8 Horrible Words To Avoid In B2B Digital MarketingI read a lot of B2B digital marketing content. From rival brands, to client competitors, to industry blogs; I encounter it everywhere. And I’ve noticed a few of my own bad habits repeated by other marketers over and over. Each one grates when I read it, especially because I know I’ve written them myself.
Every one of us is guilty of using words and phrases that don’t do the job we intend them to do. So I thought I’d put together a list of the most common, which may help you to avoid them in your marketing content. Or at least remind me to avoid them.
‘Meet Your Needs’
‘Meeting your needs’ is what every B2B company does. Or at least it’s what every B2B strives to do. Simply telling clients you will meet their needs is not enough, you need to show them how and prove that you’ve done it before. Because meeting your needs could really mean anything, and ambiguity is one of the most common killers of marketing content.
I’ve blogged about this one before, and I probably will again. To keep it simple, a ‘Rockstar’ is a musician who plays in an extremely popular rock’n’roll band. No insurance agent, marketing executive, HR consultant or industrial solvent salesperson has ever been a ‘Rockstar’. Ever. Remember, credibility is one of the key targets for B2B digital marketing. How credible does your business look if your clients see you in leather pants and a headband?
The more practical version of ‘Rockstar’ is ‘expert’. While it doesn’t carry the ridiculous overtones, you need to take real care using the word ‘expert’. Your company may well be brimming with experts, you may have years of experience. But the more you say ‘expert’ the more it sounds like you’re trying to convince yourself of your staff expertise. The expertise you have should come through the information in the content, not the repeated use of the word ‘expert’.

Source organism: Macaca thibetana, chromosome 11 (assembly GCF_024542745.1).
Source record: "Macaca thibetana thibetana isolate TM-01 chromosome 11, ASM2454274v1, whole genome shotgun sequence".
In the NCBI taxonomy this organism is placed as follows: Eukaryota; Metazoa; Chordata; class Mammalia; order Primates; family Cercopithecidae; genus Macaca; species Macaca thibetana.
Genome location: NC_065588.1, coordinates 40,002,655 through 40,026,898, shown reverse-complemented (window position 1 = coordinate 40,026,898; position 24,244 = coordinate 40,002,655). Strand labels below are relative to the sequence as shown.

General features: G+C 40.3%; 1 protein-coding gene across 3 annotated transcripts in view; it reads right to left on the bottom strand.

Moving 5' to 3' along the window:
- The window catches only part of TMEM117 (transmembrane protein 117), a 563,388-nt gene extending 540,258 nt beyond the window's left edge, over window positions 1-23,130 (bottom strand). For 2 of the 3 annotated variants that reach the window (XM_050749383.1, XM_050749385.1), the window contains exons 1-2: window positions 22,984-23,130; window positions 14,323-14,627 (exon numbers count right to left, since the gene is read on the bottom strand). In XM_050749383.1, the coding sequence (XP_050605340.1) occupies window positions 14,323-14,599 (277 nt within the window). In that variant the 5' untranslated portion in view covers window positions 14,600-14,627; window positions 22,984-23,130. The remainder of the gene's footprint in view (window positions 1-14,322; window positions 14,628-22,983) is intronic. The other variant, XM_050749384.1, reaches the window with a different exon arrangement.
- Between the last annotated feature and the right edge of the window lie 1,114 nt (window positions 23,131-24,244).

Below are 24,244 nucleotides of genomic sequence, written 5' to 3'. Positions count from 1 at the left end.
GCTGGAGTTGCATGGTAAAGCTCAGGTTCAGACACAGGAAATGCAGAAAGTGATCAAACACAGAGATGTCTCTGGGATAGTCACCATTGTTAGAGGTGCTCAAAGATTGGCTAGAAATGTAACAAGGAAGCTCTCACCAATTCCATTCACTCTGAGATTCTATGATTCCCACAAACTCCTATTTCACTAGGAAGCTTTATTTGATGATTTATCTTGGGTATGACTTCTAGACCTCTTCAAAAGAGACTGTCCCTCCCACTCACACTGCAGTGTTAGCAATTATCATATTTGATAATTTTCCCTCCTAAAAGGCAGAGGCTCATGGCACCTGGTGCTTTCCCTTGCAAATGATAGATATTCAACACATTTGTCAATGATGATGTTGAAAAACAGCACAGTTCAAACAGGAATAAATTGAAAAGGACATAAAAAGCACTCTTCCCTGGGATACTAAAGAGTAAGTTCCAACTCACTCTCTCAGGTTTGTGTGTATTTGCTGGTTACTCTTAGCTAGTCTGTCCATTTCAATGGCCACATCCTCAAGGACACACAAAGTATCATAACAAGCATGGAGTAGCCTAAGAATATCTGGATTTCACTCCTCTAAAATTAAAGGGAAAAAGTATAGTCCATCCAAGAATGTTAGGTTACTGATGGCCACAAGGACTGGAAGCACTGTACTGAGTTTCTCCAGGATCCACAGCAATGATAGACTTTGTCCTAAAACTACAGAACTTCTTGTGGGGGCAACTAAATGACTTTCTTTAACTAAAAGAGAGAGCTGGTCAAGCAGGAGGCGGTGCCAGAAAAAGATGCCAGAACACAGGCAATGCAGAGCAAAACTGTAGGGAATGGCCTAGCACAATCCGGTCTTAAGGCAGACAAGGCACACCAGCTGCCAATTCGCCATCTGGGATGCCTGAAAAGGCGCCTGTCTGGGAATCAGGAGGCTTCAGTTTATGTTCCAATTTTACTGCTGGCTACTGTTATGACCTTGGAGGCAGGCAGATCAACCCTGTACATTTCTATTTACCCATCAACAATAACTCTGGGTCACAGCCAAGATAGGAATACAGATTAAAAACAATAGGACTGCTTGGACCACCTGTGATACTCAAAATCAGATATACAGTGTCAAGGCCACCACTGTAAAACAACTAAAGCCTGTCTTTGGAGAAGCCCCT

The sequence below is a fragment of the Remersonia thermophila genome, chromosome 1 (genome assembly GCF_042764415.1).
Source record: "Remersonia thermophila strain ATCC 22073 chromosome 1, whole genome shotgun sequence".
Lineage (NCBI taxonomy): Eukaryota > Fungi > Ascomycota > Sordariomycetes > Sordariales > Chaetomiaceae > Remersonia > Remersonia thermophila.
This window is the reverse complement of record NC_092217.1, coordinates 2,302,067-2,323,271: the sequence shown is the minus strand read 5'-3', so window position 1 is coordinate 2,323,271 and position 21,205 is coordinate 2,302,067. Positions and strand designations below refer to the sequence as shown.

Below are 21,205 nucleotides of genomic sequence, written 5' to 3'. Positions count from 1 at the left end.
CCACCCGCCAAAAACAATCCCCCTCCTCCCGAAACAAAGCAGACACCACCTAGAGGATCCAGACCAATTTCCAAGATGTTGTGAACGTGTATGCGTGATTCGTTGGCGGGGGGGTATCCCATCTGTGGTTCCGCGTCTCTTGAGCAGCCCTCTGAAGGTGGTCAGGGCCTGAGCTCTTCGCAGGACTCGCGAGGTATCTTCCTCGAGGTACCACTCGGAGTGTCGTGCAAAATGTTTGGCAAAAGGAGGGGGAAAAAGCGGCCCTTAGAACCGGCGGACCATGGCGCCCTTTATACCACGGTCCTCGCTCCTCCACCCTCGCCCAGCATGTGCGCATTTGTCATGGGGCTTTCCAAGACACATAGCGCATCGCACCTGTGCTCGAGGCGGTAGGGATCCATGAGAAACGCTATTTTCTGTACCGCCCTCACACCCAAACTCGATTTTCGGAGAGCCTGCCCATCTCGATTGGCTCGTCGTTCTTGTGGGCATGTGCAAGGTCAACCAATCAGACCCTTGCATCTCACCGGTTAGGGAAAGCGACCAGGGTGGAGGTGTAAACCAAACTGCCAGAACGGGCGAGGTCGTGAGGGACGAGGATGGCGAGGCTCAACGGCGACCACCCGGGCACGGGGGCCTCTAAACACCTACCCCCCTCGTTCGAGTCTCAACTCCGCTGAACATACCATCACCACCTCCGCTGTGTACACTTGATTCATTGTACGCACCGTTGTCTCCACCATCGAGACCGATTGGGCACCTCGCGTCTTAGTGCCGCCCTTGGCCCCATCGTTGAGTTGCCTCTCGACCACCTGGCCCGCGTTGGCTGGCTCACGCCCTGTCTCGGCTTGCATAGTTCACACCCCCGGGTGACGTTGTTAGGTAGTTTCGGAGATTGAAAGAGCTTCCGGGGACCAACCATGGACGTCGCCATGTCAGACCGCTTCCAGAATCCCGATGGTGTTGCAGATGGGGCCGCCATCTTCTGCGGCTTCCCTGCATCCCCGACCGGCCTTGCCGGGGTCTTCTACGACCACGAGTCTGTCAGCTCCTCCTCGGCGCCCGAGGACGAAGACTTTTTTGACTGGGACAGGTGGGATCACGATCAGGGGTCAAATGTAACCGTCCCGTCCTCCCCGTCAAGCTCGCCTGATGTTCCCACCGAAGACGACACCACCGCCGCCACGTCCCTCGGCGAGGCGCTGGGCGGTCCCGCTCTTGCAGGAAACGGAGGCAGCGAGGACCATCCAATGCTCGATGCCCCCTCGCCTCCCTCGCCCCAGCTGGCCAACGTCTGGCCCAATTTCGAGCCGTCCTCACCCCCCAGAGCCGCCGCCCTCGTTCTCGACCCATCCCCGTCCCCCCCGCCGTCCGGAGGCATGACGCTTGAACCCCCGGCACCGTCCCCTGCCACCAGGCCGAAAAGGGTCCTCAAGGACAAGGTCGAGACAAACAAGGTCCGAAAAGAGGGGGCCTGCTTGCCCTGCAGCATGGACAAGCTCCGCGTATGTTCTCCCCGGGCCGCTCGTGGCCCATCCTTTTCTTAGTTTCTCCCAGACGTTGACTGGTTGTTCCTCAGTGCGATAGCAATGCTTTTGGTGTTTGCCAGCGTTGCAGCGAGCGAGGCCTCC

Which brings us to another word that is too easy to overuse, ‘trust’ or ‘trusted’. As a B2B service provider, the trustworthiness of you and your people should be beyond question. Why do you feel the need to remind your clients that you are a ‘trusted’ anything? Put it another way, if someone you’ve never met started your first conversation by saying, ‘I’m very trustworthy…’ what would you think?
One rule we shouldn’t need to go over is the one that says, ‘B2B digital marketing should never lie’. Many of you who are reading this now and shaking your heads at the suggestion, probably use the word ‘unique’ somewhere in your online content. And it probably describes something that isn’t exactly unique. Don’t feel bad; everyone else in your industry probably does the same thing. Of course, that doesn’t make any of you any more unique.
This one may depend on the reader. Some people will read ‘cost-effective’ and think, ‘efficient and good value’; others will think it’s a euphemism for ‘cheap’. Make sure you understand your market before you use it. And consider focusing your content on ‘value’ instead, because that’s what you offer and what your clients are looking for.
When you write digital marketing content, whether for B2B or B2C, your first though should always be, “who is this content for?” The answer is never ‘them’ or ‘they’. It’s for your prospects and clients, the people who will be reading it. Don’t tell those readers about some other people; tell them about themselves. Focus your content on ‘you’, not ‘them’.
The other ‘others’ you should avoid talking about are your rivals. Of course, if there is a specific competitive factor you want to raise, you can do that. But that’s the only time you should mention them. Don’t fall into the trap of using phrases like ‘other advisors will tell you…” or “what other agencies don’t know…” It looks petty and just invites them to correct you.
I started out saying these words are horrible and I stick by that, but that doesn’t mean you should never use them. Each of these phrases has their place in B2B digital marketing.
But, when they are misused, they don’t meet our needs. They are neither cost-effective nor unique solutions and I hate to see other marketers use them. Marketers can use them; they just need to be careful. Take it from a trusted expert who just can’t bring himself to use the word ‘Rockstar’.
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